The Twins Must Exorcise the Demons of 2018 as They Begin Their Home Stretch

Photo credit: Mark J. Rebilas (USA TODAY Sports)

Everything seemed to be falling in place for the Minnesota Twins two years ago. But we all know what happened, and the 2020 Twins have to prevent it from happening again.

The 2017 team took a huge step forward, surprisingly finding itself in the Wild Card game against the New York Yankees, and expectations were high for 2018. Young players like Jose Berrios, Jorge Polanco, Eddie Rosario, Byron Buxton, Max Kepler and Miguel Sano seemed to be on the upswing and had a stable core of veterans like Brian Dozier, Joe Mauer, Kyle Gibson and Ervin Santana surrounding them.

The offseason played into the Twins’ hands, as well.

Jake Odorizzi was available for a song in a trade, giving the team another dependable mid-rotation arm with upside. Zach Duke, Fernando Rodney and Addison Reed were brought in to build up a bullpen that lagged behind a bit. And beyond that, Logan Morrison and Lance Lynn fell into the team’s laps almost literally.

Morrison popped 38 home runs the year before for the Rays, and not only didn’t get a qualifying offer but found the job market frigid — like many players did that winter. He had to settle for a one-year deal after spring training started, as did Lynn.

In Lynn’s case, it was even more puzzling. Sure, he had the qualifying offer millstone around his neck — but he was, if not a front-line starter, pretty close to it. Sure, his 2017 season was a bit uneven after returning from Tommy John surgery, but this was a guy whose first five years in the league produced nearly 800 innings with a 3.37 ERA (3.36 FIP) and just under a strikeout an inning.

Even with any “moving to the AL” adjustment baked in, Lynn should have been reasonably expected to be as good as Odorizzi, if not better. He should have given the Twins a solid, if not necessarily formidable, top four in their rotation of Santana, Berrios, Lynn and Odorizzi — with Gibson in that mix, as well.

Instead, the wheels fell off almost immediately. Polanco was popped for PEDs a couple of weeks before the season started. Santana had surgery on his middle finger which basically signaled the end of his MLB career. Sano dealt with assault allegations off the field and poor play on it.

He was even sent all the way down to Fort Myers to iron it out.

Buxton dealt with migraines early on in the season, then fouled a ball off his toe and was basically hurt and/or ineffective as a result of it for the rest of the year. Add to that the September controversy about the team not calling him up.

An abbreviated spring led to Lynn struggling. Morrison started slow, then dealt with a hip issue that was likely worse than people realized. Trevor Hildenberger and Alan Busenitz took a big step back. Reed started hot and faltered down the stretch. Phil Hughes‘ tenure with the club came to an end.

All of this is a long way of saying the 2018 season was an unmitigated disaster. Many of these things, on their own, could have waylaid the season for an erstwhile contender. The confluence of all of them led to the team going 77-85, missing the playoffs and firing the manager.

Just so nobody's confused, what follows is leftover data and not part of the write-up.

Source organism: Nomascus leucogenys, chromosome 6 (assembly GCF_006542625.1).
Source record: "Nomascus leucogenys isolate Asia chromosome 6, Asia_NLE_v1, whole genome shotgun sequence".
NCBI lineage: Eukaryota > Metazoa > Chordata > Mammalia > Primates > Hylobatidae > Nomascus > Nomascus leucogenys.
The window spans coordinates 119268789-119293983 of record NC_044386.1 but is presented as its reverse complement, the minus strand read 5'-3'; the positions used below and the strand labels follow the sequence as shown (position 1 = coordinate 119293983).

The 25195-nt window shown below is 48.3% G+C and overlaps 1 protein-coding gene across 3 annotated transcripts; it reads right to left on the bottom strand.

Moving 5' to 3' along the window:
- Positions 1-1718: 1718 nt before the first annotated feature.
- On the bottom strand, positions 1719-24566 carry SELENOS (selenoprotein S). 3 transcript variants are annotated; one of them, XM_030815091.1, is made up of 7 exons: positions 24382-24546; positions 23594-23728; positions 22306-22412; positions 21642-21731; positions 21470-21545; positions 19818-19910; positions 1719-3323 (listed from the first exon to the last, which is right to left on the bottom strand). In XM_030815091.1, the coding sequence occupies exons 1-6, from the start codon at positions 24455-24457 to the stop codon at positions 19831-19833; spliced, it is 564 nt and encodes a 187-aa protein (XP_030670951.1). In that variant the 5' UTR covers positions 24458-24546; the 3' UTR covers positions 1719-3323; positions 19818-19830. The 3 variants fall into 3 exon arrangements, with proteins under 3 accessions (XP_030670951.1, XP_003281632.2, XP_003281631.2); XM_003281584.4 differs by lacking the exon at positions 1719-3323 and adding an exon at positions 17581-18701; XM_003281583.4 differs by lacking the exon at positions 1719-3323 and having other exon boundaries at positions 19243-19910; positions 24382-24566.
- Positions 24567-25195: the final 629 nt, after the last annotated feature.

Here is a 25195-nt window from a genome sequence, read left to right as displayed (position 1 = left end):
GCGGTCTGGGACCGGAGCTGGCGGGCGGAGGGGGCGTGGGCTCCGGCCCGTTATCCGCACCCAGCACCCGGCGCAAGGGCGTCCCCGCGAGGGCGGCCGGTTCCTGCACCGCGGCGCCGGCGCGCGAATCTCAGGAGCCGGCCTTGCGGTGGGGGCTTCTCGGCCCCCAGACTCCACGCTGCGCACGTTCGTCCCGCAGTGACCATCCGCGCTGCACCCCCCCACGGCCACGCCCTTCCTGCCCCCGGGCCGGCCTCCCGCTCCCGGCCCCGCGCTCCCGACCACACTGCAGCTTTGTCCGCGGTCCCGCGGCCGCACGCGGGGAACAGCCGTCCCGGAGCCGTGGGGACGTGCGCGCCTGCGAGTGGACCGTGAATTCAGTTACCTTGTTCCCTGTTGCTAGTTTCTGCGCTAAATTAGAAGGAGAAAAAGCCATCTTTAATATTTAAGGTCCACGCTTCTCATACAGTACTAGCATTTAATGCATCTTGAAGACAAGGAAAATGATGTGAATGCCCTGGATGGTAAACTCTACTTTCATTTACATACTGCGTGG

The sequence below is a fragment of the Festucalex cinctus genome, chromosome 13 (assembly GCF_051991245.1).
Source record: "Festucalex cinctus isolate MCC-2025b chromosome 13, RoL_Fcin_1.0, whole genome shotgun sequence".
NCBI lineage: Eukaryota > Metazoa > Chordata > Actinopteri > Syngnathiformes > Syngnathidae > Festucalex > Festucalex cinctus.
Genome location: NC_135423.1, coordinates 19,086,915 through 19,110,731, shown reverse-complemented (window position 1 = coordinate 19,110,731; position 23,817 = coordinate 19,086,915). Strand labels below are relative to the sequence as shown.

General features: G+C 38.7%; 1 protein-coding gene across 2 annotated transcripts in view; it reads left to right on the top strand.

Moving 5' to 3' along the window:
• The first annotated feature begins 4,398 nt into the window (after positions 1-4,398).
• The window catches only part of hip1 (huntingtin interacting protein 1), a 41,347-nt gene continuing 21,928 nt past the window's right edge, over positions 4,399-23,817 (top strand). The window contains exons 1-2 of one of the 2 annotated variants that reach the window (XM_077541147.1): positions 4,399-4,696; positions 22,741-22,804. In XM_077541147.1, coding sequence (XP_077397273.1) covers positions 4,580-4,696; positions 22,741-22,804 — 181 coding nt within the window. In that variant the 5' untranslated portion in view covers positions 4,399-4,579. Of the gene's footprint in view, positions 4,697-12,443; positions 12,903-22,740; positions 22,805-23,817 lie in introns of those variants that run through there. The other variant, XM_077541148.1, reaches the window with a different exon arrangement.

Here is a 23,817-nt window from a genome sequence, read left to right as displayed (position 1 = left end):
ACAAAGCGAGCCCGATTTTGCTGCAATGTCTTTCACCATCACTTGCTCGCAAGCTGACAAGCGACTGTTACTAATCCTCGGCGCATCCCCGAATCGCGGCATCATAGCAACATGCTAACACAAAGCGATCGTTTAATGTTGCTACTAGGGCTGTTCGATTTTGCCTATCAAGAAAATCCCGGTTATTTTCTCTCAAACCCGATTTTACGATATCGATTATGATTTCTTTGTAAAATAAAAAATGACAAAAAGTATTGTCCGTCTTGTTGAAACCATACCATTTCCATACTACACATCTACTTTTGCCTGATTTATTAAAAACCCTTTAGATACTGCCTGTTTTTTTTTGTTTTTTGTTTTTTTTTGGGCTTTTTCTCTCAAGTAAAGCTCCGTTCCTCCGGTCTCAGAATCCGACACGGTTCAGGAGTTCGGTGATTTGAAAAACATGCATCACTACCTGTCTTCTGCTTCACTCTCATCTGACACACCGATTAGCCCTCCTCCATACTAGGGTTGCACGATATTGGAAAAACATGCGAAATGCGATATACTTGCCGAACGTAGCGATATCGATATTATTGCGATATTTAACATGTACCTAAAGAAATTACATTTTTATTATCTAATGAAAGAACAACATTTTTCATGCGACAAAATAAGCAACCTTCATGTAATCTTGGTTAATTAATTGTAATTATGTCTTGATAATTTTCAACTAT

None of those things are going to happen with the 2020 Twins, but they’ve endured their fair share of turbulence, as well. And like 2018, this season has been anything but normal.

Randy Dobnak, who appeared to be on the outside looking in on a rotation spot to start the season, has made nine starts. They’ve been very, very good starts — but that’s as many as 60 percent of the Opening Day rotation (Odorizzi, Rich Hill and Homer Bailey) have made combined. 

Trevor May and Taylor Rogers have had a few hiccups along the way, but the bullpen has largely been good.

The offense has struggled a lot more than many expected, at least outside of the ageless wonder Nelson Cruz.

Both of the team’s top-two catchers are hurt — and Mitch Garver was in a slump before that. Luis Arraez has gotten off to a slow start. Polanco isn’t hitting for any power. Marwin Gonzalez is in a dreadful funk. Kepler is hurt. Josh Donaldson, the team’s prized acquisition and beneficiary of the largest free-agent contract handed out in team history (usurping Big Erv, interestingly enough), started slow and only got into seven games before dealing with calf injuries yet again.

Calf issues cost him significant time in 2018, but he’s more than made up for lost time with a slash line of .316/.500/.737 in the eight games since, pushing his season line to .244/.396/.512.

We’ve talked about depth in this space, and the Twins have it in spades. They’ve shown the ability to handle the adversity under the leadership of Rocco Baldelli — they are 27-18 through 45 games.

But this is where the rubber meets the road. The Twins open a three-game set with the Cleveland Indians on Friday night at Target Field. Once that wraps up, they head to Chicago for four with the White Sox to close out the head-to-head competition between the Twins and the other two teams atop the division.

This stretch will, without a doubt, set the course for where the Central will end up. The teams are separated by a total of a game and and a half — Chicago out front, the Twins a game back and Cleveland a half-game behind that.

Will the Twins be able to defend their AL Central flag? Will the upstart White Sox complete their run to the top? Or will Cleveland return to the form that saw it win three straight division crowns between 2016-18?

We’re about to find out.

Sure, it’s not exactly the same as 2018. But the Twins are facing plenty of adversity again. How will they respond?

Again: We’re about to find out.

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Photo credit: Mark J. Rebilas (USA TODAY Sports)

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